Saturday, May 11, 2013

Fun with fungi

"Here I am, all ready for eating," I hear a little voice call from under my back porch.

Another small voice chimes in, "Me, too!"

No, those aren't the imaginary voices of the microgreens I started a handful of weeks ago. The cutting lettuces and baby spinach have a higher pitched, chirpy tone when they're ready. There is something calling out that has a distinctly... fungal... lilt.

(In case you're worried about my mental well-being, let me assure you that I don't actually think my mushrooms are talking to me. Everyone knows that mushrooms don't talk. They sing.)

Is it possible that at long last, my homemade shiitake logs have fruited? Those beautiful logs that Jeff hauled over in the trunk of his car, lugged from the side of the road in Takoma Park, where Park Service crews were chopping up a large white oak felled after a heavy thunderstorm back in the late summer of 2011? The ones that he and I drilled, inoculated with hundreds of shiitake spore plugs, and meticulously covered with melted beeswax (to keep nondesirable things from reproducing in the depths of the nutrient-rich logs)?

Those logs were a LOT of work to get ready for mushroom growing, let me tell you, and I was perhaps not overly kind in my references to the non-fruiting logs over their year and a half of seeming dormancy. I may have audibly maligned them when six months went by, then nine months with no sign of even a single, tiny shroom. Grrr....

I got so irritated after about a year that I lugged them around, finally forming two makeshift raised beds under my back porch "so that they could at least serve some function instead of just sitting there taking up space." Becky came to visit soon  afterwards and seeded the beds with spinach, baby chard, lettuce mixes. At least I had some salad greens through the late summer and autumn of 2012. Now could it be that they were just slow growers, that those previously unfruitful (har, har) fallen-tree chunks have taken off at last, that I am about to be up to my eyeballs in fresh, organic, homegrown mushrooms?? They look promising...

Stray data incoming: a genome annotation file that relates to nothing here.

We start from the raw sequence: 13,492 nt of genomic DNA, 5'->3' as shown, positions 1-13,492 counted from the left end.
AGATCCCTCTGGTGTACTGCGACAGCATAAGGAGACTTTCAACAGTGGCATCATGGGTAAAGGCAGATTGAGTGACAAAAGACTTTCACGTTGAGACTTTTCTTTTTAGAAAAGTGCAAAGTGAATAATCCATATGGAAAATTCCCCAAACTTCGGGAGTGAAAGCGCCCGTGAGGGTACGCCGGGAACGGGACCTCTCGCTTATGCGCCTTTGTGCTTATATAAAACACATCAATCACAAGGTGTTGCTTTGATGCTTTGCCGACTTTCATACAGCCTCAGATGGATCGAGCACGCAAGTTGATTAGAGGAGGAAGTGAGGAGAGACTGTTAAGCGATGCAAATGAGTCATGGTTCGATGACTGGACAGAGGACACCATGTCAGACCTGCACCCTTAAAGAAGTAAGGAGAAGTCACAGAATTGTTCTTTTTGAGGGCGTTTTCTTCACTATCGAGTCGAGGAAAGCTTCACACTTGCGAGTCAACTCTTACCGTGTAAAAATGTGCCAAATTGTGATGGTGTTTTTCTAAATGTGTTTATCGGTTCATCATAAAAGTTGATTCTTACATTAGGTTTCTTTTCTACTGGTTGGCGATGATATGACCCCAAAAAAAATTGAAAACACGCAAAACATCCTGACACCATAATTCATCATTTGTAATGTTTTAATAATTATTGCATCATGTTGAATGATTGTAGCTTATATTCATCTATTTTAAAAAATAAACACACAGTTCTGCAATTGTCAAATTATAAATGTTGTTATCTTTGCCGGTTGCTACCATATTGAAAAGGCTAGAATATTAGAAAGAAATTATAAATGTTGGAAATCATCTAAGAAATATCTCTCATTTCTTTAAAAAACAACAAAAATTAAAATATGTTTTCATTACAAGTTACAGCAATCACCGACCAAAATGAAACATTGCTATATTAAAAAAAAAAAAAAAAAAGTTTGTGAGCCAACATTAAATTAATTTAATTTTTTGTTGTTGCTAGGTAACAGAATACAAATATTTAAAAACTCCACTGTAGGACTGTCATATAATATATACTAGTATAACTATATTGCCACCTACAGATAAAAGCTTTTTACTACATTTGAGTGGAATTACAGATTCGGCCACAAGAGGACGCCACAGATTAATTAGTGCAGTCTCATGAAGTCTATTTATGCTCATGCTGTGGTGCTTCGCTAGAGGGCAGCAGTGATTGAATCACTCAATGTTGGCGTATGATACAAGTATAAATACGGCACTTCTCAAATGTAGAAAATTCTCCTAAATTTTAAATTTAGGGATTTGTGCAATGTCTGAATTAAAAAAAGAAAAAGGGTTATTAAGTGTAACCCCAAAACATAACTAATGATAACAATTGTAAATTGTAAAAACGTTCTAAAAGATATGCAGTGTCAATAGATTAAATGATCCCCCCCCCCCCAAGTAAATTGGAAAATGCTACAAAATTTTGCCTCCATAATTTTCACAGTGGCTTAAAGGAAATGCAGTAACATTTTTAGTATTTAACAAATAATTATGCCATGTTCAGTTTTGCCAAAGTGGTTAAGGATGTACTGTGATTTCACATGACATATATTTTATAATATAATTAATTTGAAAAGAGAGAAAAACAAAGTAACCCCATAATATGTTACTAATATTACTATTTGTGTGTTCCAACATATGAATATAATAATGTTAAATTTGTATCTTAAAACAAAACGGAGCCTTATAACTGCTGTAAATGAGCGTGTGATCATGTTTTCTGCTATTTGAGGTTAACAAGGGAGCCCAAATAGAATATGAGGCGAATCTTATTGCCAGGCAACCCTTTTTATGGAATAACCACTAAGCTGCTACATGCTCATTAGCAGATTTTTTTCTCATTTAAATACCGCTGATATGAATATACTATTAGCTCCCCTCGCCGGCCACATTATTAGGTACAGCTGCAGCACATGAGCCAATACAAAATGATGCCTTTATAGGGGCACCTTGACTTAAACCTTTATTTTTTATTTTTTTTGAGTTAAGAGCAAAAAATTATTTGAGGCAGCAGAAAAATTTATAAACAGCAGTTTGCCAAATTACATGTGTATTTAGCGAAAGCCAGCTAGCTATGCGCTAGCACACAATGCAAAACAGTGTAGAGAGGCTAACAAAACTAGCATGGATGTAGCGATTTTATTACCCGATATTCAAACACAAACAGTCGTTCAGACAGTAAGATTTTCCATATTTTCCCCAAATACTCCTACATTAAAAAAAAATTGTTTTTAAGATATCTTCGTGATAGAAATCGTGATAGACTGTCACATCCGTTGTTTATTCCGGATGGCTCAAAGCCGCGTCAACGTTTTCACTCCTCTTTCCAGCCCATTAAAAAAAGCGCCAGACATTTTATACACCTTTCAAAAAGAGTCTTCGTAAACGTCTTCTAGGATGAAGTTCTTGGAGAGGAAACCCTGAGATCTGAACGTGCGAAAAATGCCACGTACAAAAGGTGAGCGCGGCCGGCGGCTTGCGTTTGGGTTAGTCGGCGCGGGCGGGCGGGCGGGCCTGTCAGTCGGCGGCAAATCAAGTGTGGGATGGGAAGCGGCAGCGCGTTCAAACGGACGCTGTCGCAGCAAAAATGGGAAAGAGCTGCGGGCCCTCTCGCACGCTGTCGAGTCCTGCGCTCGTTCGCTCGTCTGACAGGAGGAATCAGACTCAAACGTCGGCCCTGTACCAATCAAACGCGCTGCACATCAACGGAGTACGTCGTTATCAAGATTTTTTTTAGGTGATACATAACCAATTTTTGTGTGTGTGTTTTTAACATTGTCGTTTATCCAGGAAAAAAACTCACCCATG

I called Jeff yesterday, when I discovered the two sizable (probably shiitake) mushrooms sprouting out of the logs, excitedly telling him about our maybe-successful-after-all mushroom log development. He congratulated me. He also recommended a few nearby hospitals "just in case." There is a high probability that they are shiitakes, being that the logs were stuffed with shiitake spores. But what if they're not?

To be honest, I am a little nervous. What kind of end to a life story would that be: death by misidentified mushroom consumption in one's own backyard? Tell me honestly: don't mine look like the ones cousin Caroline and I harvested from her shiitake logs at Mountaindale Farms a couple summers ago? At least a little bit?

Anyone want to come over for mushroom stirfry tonight?


  1. Ibti,, i'm thrilled they finally fruited,, they can be a bit frustrating when you first innoculate them, and wait,, and wait,, and wait... but well worth it. Enjoy!!! We're going to be innoculating some oak logs this weekend.

  2. And batch #2 of a larger number of smaller shrooms were just devoured in a stirfry with Kenton over the weekend. Yum! Maybe they are just tentative mushroom logs....


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